The main difference of the SLS technique in comparison to the previous mentioned ones, is that it takes a little more time to set up the print, but you save yourself a lot of trouble later on. One of the reasons for that is that to achieve maximum cost and time efficiency, you need to print many parts at once – it’s best to fill the powder chamber to maximum capacity, and that has to be planned ahead of time. The placement must be right, so that dimensional accuracy isn’t negatively affected. The machine has to be heated up (and cooled afterwards). The good thing is that – once it’s started printing – an SLS printer is completely autonomous and doesn’t require any kind of supervision. Another boon is that you can print complex structures without the need to assemble them from different pieces.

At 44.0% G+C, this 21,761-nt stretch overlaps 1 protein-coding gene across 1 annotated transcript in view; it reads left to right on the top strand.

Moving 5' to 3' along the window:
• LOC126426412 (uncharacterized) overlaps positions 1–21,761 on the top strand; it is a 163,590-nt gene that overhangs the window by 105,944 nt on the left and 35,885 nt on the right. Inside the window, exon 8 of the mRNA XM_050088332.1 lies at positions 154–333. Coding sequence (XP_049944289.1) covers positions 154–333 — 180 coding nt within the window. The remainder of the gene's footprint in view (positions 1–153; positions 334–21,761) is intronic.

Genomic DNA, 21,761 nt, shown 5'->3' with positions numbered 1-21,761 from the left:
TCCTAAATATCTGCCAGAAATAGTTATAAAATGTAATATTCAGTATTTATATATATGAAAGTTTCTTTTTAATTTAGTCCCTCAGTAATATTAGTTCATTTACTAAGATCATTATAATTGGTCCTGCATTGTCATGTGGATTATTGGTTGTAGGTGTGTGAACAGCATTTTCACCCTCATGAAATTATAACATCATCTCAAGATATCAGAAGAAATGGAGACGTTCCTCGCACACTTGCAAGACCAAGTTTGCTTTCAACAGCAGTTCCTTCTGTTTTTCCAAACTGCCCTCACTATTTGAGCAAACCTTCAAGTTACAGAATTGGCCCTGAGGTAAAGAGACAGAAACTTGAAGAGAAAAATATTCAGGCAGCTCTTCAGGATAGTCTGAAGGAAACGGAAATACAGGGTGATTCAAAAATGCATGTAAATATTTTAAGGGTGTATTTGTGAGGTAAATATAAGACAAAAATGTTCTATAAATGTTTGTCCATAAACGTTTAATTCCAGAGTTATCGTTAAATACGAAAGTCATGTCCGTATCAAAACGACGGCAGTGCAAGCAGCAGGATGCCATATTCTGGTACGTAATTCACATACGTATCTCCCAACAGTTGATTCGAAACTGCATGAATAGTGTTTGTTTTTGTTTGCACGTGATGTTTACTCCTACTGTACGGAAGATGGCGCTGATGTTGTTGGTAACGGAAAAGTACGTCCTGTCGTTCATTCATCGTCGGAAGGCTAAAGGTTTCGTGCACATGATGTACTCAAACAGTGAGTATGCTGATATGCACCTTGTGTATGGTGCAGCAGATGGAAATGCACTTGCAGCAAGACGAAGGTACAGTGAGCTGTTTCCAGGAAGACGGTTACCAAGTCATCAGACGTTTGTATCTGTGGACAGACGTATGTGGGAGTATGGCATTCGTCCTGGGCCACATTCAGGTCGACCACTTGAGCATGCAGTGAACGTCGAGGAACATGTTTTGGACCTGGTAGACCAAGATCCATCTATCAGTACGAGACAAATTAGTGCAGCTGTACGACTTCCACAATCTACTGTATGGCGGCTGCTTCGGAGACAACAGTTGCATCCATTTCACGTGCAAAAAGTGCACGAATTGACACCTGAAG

The first thing you need to do during the actual post-processing of an SLS-printed item is cleaning up the unused/unsintered powder, that has served as support during printing. It’s usually done through the use of compressed air, but you can also do it manually, using rice or copper fiber brushes. Coming straight out of the printer, the parts have a powdery, grainy finish, so depending on their intended use, some work may have to be done on the surface to achieve optimal results. You can use sanding. You don’t need a lot of specialized equipment – in most cases sandpaper, precision knife and some pliers are quite enough, but if you like, you can also use an electric sander. If your print isn’t too delicate and doesn’t need sharp edges, you can opt for vibro polish, which provides excellent smoothness and can be done on many items at once. Another great way to finish work on a print is sand-blasting – it creates a homogeneous, evenly abraded and matte surface that scatters light evenly.